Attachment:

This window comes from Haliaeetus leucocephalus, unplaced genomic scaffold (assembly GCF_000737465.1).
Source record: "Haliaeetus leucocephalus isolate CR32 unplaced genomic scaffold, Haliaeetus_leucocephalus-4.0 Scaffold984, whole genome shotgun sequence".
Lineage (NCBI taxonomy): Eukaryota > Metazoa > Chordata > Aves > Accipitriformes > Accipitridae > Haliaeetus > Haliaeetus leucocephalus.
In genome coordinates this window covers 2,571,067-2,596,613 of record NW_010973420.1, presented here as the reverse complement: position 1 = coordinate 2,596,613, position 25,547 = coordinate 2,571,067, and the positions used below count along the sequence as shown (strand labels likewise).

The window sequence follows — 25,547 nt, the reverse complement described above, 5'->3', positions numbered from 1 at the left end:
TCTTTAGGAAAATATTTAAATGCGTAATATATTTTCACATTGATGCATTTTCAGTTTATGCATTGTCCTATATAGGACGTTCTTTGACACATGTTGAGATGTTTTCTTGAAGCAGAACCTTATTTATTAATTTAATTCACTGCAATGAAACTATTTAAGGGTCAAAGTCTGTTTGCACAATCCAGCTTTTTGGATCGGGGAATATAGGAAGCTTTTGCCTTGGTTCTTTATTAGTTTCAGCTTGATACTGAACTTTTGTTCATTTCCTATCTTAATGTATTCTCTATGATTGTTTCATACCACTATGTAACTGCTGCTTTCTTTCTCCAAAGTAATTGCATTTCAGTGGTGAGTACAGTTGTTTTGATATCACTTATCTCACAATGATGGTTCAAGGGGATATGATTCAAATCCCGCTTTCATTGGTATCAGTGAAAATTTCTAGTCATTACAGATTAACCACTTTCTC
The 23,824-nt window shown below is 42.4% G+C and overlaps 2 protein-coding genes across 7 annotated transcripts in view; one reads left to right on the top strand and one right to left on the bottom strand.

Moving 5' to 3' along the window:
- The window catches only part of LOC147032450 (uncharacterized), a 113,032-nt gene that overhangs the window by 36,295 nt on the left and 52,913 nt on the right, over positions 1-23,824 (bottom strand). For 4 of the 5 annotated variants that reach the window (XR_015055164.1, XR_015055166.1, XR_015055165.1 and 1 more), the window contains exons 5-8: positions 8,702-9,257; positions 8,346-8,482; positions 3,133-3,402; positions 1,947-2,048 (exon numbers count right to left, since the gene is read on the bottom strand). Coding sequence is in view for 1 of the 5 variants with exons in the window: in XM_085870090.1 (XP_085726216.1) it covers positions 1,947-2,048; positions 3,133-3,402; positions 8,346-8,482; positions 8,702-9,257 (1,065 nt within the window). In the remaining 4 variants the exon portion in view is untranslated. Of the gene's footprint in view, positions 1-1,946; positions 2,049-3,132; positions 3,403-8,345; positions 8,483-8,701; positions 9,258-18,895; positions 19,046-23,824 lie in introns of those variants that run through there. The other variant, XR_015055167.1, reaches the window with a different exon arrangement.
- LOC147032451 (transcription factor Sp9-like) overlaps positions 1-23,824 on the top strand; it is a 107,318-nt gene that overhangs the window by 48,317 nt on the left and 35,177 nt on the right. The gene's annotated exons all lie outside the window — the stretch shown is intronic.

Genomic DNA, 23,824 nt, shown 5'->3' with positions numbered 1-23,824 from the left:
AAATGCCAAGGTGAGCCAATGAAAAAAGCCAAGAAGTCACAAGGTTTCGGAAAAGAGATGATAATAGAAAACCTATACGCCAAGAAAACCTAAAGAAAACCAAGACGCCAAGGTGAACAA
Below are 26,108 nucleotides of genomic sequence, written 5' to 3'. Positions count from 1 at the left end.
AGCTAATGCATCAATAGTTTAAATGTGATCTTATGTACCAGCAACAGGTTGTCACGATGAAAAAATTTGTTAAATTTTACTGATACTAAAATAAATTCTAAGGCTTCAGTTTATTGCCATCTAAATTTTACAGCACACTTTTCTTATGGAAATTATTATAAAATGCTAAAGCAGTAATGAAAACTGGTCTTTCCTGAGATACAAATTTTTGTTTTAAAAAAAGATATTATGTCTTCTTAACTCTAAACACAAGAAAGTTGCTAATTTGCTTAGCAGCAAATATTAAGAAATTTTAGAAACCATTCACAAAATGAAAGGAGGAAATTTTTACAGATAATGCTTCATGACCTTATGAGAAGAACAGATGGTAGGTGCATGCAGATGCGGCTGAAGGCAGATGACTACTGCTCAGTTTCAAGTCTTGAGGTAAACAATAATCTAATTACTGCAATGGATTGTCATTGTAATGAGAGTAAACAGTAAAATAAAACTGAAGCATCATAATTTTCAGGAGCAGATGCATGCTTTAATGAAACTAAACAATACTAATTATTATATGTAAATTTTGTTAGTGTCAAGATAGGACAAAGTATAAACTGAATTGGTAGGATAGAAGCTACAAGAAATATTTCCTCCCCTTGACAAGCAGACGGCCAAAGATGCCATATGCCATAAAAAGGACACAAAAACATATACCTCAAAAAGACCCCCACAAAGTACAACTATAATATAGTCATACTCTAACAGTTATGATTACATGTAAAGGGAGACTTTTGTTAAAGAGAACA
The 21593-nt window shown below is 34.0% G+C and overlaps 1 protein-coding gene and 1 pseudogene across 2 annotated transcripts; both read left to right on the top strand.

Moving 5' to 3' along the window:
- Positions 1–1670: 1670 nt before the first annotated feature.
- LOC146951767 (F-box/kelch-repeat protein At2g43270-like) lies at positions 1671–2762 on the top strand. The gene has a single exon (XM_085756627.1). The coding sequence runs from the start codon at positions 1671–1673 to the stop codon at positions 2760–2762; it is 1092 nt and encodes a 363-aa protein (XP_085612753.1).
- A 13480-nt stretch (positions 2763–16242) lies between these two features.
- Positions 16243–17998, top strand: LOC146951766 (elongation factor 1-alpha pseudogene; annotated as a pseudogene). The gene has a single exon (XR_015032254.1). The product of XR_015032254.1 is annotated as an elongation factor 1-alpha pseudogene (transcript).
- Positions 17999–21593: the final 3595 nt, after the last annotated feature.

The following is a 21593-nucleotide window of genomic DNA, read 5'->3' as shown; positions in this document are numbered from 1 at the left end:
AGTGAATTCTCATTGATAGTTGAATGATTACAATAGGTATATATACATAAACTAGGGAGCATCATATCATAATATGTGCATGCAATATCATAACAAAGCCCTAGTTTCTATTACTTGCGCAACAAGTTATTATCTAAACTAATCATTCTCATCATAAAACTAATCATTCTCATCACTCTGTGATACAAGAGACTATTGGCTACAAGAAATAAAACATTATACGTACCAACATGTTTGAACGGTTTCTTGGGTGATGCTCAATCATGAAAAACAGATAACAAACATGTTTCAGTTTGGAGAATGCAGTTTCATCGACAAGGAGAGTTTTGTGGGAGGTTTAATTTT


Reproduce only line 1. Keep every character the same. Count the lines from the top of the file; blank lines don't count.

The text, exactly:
This window comes from Haliaeetus leucocephalus, unplaced genomic scaffold (assembly GCF_000737465.1).